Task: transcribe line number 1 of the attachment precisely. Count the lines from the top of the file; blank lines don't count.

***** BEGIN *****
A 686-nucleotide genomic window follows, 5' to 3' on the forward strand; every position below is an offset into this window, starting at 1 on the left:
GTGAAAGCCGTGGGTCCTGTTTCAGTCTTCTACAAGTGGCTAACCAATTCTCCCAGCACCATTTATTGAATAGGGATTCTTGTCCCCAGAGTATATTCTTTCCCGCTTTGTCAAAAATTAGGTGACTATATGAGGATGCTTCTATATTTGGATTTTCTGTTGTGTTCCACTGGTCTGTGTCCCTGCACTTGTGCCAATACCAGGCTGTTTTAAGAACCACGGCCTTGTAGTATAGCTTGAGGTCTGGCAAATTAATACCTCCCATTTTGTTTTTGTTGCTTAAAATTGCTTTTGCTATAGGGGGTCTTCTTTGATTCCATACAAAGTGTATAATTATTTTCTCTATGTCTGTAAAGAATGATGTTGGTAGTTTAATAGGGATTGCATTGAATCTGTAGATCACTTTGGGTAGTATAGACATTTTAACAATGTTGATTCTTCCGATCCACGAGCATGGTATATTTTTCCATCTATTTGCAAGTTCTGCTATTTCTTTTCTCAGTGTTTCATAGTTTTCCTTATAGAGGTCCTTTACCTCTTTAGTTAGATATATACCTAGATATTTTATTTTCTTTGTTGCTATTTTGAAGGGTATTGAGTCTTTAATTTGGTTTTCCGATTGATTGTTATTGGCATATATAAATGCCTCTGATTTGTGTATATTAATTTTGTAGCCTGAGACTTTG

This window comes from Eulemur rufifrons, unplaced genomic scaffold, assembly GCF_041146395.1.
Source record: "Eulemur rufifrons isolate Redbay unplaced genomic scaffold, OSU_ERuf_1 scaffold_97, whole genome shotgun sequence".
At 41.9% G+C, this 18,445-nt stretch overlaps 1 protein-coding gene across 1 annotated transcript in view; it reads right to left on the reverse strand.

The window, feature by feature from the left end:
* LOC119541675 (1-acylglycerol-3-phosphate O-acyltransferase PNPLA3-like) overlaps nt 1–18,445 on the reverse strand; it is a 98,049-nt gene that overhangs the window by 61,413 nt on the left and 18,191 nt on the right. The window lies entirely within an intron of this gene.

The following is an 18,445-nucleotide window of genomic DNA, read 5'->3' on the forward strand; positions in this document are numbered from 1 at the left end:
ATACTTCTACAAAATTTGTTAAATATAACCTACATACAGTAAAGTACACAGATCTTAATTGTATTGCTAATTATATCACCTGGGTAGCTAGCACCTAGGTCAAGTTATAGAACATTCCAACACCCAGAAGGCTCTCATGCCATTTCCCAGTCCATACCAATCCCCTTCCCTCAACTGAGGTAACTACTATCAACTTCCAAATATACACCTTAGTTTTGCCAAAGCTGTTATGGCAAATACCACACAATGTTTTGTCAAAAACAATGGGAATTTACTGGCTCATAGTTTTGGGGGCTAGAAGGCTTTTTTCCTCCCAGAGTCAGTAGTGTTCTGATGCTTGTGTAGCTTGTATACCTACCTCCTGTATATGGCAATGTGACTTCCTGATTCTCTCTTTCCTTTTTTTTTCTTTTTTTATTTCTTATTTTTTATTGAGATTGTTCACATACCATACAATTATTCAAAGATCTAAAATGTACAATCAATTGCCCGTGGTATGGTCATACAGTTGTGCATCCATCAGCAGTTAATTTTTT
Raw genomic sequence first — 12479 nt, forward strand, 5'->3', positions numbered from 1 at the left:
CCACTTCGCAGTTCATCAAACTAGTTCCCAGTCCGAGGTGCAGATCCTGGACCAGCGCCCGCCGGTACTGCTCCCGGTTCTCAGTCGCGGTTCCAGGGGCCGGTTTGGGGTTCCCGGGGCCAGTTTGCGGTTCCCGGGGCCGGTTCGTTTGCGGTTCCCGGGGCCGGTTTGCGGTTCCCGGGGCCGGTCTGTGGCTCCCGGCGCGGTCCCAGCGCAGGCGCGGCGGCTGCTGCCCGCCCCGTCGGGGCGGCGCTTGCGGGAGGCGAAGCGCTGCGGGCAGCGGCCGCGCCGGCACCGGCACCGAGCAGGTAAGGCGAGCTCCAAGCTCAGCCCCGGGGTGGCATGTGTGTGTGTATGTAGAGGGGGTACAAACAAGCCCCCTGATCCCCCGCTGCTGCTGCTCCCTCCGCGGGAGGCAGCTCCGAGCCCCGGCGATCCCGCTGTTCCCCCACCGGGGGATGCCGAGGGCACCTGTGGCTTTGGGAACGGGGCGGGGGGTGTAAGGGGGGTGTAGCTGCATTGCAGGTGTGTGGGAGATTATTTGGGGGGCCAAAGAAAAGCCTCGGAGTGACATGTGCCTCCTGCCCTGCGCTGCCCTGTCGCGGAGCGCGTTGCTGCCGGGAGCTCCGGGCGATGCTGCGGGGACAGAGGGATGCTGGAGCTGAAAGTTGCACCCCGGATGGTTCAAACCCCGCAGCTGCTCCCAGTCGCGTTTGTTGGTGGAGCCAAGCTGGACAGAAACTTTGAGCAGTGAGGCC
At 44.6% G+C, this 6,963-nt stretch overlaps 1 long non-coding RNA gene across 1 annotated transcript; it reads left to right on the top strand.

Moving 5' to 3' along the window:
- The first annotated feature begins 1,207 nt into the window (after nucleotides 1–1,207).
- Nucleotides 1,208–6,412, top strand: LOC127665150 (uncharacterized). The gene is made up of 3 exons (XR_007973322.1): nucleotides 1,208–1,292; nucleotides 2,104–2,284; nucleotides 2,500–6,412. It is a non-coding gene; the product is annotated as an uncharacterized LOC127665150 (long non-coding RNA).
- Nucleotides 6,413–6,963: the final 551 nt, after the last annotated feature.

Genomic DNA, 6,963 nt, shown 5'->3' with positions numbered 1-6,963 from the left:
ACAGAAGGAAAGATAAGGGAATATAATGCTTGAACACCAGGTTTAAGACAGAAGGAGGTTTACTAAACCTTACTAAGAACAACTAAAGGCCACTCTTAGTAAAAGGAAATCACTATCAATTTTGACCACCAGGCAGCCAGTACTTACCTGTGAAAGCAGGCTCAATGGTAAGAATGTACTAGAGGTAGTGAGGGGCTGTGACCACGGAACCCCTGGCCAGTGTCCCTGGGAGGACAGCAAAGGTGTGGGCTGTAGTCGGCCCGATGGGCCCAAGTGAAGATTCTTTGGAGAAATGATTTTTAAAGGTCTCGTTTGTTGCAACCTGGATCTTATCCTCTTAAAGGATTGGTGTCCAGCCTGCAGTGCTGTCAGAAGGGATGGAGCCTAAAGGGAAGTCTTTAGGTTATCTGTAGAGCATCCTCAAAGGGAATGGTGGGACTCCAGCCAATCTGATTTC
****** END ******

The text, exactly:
A 686-nucleotide genomic window follows, 5' to 3' on the forward strand; every position below is an offset into this window, starting at 1 on the left: